Fohnson. Thus the folio. The quarto B reads—which I lest thought it fit to answer from our home. The other quarto :-which I best thought it fit to answer from our hand. Malone. Both my quartos-best,--and-from our hand. Steevens. to our business,] Thus the quartos. Folio:--to our businesses.

Malone. 1 Good dawning to thee, friend :] Thus the folio. The quartosGood even

Steevens. We should read with the folio-"Good dawning to thee, friend." The latter end of this scene shows that it passed in the morning ; for when Kent is placed in the stocks, Cornwall says, “ There he shall sit 'till noon;" and Regan replies, “ 'Till noon, 'till night:” and it passed very early in the morning; for Regan tells Gloster, in the preceding page, that she had been threading dark-ey'd night to come to him. M. Mason.

Dawning is again used in Cymbeline as a substantive, for morning :

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Kent. Ay.
Stew. Where may we set our horses?
Kent. l’the mire.
Stew. Pr’ythee, if thou love me, tell me.
Kent. I love thee not.
Stew. Why, then I care not for thee.

Kirit. If I had thee in Lipsbury pinfold,3 I would make thee care for me.

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that dawning “ May bare the raven's eye.” It is clear from various passages in this scene, that the morning is now just beginning to dawn, though the moon is still up, and though Kent early in the scene calls it still night. Towards the close of it, he vishes Gloster good morrow, as the latter goes out, and immediately after calls on the sun to shine, that he may read a letter. Malone. of the house?] So the quartos. Folio-of this house.

Malone: Lipsbury pinfold,] The allusion which seems to be contained in this line I do not understand. In the violent eruption of re. proaches which bursts from Kent in this dialogue, there are some epithets which the coinmentators have left unexpounded, and which I am not very able to make clear. Of a three-suited knave I know not the meaning, unless it be that he has different dresses for different occupations. Lily-liver'd is cowardly; white-blooded and white-liver'd are still in vulgar use. An one-trunk-inheriting slave, I take to be a wearer of old cast-off clothes, an inheritor of torn breeches. Johnson.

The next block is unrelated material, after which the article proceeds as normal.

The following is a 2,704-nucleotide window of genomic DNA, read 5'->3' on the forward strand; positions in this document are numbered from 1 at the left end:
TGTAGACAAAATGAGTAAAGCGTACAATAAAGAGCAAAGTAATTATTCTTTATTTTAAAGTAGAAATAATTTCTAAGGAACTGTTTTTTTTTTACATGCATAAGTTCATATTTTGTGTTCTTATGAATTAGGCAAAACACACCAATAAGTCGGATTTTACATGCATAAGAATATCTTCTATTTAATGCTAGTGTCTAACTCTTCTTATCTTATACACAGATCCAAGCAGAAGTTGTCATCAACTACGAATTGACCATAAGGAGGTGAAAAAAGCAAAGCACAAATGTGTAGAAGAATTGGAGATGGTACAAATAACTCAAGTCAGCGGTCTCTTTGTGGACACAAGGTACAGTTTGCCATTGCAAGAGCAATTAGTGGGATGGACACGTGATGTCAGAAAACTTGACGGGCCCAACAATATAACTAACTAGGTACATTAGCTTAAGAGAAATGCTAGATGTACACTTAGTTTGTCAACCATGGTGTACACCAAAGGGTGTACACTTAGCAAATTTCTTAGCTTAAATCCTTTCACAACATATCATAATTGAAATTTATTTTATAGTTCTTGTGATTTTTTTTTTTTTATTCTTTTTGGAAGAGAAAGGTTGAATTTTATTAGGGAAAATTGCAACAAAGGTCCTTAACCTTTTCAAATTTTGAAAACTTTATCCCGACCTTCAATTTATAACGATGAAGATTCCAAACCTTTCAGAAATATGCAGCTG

I do not find the name of Lifsbury: it may be a cant phrase, with some corruption, taken froin a place where the fines were arbitrary. Three-suited should, I believe, be third-suited, wearing clothes at the third hand. Edgar, in his pride, had three suits unly. Farmer.

Lipsbury pinfold may be a cant expression importing the same as Lob's pound. So, in Massinger's Dicke of Milan:

- To marry her, and say he was the party

« Found in Lob's Pound." A Pinfolil is a pound. Thus, in Gascoigne’s Dan Bartholemew of Bathe, 1587:

“ In such a pin.folde were his pleasures pent.” Three-suited knave might mean, in an age of ostentatious finery like that of Shakspeare, one who had no greater change of raiment than three suits would furnish him with ; so, in Ben Jonson's Silent Wo.

wert a pitiful fellow, and hadst nothing but three suits of apparel." or it may signify a fellow thrice-sued at law, who has three suits for debt standing out against him. A one-trunk-inheriting slave may be a term used to describe a fellow, the whole of whose possessions are confined to one coffer, and that too inherited from his father, who was no better provided, or had nothing more to bequeath to his successor in poverty; a poor rogue hereditary, as Timon calls A pemantus. A worsted-stocking knave is another reproach of the same kind. The stockings in England, in the reign of queen Elizabeth, (as I learn